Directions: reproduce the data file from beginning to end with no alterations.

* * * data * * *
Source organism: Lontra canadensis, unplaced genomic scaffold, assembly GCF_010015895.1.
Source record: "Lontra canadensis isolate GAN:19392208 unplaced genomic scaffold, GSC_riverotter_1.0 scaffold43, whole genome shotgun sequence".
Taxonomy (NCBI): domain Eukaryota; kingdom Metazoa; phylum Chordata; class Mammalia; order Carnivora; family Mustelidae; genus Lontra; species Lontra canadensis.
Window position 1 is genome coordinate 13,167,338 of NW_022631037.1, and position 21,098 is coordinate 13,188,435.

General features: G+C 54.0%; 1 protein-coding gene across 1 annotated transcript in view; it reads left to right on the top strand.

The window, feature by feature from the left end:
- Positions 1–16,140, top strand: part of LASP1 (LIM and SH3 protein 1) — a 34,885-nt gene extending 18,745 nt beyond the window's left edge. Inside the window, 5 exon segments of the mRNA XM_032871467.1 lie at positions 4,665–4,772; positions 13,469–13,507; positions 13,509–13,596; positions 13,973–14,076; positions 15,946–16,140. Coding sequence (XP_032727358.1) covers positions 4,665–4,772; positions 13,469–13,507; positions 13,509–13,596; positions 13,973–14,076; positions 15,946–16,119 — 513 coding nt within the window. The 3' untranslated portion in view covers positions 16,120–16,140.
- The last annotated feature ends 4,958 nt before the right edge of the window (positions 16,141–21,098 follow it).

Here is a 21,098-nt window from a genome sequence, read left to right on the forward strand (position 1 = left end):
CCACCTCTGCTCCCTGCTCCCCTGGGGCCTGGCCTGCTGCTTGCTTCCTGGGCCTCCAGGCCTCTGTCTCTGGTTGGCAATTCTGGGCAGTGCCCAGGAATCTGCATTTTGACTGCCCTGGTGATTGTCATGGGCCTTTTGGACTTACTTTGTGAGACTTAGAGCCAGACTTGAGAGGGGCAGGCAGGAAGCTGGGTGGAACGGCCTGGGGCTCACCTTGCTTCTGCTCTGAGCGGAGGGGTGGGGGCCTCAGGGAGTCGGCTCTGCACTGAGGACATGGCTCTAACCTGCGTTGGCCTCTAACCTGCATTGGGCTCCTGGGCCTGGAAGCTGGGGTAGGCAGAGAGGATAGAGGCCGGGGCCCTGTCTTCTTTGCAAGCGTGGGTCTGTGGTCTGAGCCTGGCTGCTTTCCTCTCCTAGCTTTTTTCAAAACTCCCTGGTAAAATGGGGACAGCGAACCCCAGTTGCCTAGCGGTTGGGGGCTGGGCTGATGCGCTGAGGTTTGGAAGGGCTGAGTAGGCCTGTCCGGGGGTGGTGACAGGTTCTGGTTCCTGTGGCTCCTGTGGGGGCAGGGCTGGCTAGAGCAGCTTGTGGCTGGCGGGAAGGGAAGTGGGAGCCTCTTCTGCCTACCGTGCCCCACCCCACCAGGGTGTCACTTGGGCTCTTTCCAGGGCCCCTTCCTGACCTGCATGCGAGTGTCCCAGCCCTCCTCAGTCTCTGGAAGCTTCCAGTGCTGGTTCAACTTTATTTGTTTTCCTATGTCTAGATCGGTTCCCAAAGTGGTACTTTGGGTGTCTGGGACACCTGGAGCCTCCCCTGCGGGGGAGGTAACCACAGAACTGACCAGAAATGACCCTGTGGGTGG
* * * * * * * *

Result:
Source organism: Lontra canadensis, unplaced genomic scaffold, assembly GCF_010015895.1.
Source record: "Lontra canadensis isolate GAN:19392208 unplaced genomic scaffold, GSC_riverotter_1.0 scaffold43, whole genome shotgun sequence".
Taxonomy (NCBI): domain Eukaryota; kingdom Metazoa; phylum Chordata; class Mammalia; order Carnivora; family Mustelidae; genus Lontra; species Lontra canadensis.
Window position 1 is genome coordinate 13,167,338 of NW_022631037.1, and position 21,098 is coordinate 13,188,435.

General features: G+C 54.0%; 1 protein-coding gene across 1 annotated transcript in view; it reads left to right on the top strand.

The window, feature by feature from the left end:
- Positions 1–16,140, top strand: part of LASP1 (LIM and SH3 protein 1) — a 34,885-nt gene extending 18,745 nt beyond the window's left edge. Inside the window, 5 exon segments of the mRNA XM_032871467.1 lie at positions 4,665–4,772; positions 13,469–13,507; positions 13,509–13,596; positions 13,973–14,076; positions 15,946–16,140. Coding sequence (XP_032727358.1) covers positions 4,665–4,772; positions 13,469–13,507; positions 13,509–13,596; positions 13,973–14,076; positions 15,946–16,119 — 513 coding nt within the window. The 3' untranslated portion in view covers positions 16,120–16,140.
- The last annotated feature ends 4,958 nt before the right edge of the window (positions 16,141–21,098 follow it).

Here is a 21,098-nt window from a genome sequence, read left to right on the forward strand (position 1 = left end):
CCACCTCTGCTCCCTGCTCCCCTGGGGCCTGGCCTGCTGCTTGCTTCCTGGGCCTCCAGGCCTCTGTCTCTGGTTGGCAATTCTGGGCAGTGCCCAGGAATCTGCATTTTGACTGCCCTGGTGATTGTCATGGGCCTTTTGGACTTACTTTGTGAGACTTAGAGCCAGACTTGAGAGGGGCAGGCAGGAAGCTGGGTGGAACGGCCTGGGGCTCACCTTGCTTCTGCTCTGAGCGGAGGGGTGGGGGCCTCAGGGAGTCGGCTCTGCACTGAGGACATGGCTCTAACCTGCGTTGGCCTCTAACCTGCATTGGGCTCCTGGGCCTGGAAGCTGGGGTAGGCAGAGAGGATAGAGGCCGGGGCCCTGTCTTCTTTGCAAGCGTGGGTCTGTGGTCTGAGCCTGGCTGCTTTCCTCTCCTAGCTTTTTTCAAAACTCCCTGGTAAAATGGGGACAGCGAACCCCAGTTGCCTAGCGGTTGGGGGCTGGGCTGATGCGCTGAGGTTTGGAAGGGCTGAGTAGGCCTGTCCGGGGGTGGTGACAGGTTCTGGTTCCTGTGGCTCCTGTGGGGGCAGGGCTGGCTAGAGCAGCTTGTGGCTGGCGGGAAGGGAAGTGGGAGCCTCTTCTGCCTACCGTGCCCCACCCCACCAGGGTGTCACTTGGGCTCTTTCCAGGGCCCCTTCCTGACCTGCATGCGAGTGTCCCAGCCCTCCTCAGTCTCTGGAAGCTTCCAGTGCTGGTTCAACTTTATTTGTTTTCCTATGTCTAGATCGGTTCCCAAAGTGGTACTTTGGGTGTCTGGGACACCTGGAGCCTCCCCTGCGGGGGAGGTAACCACAGAACTGACCAGAAATGACCCTGTGGGTGG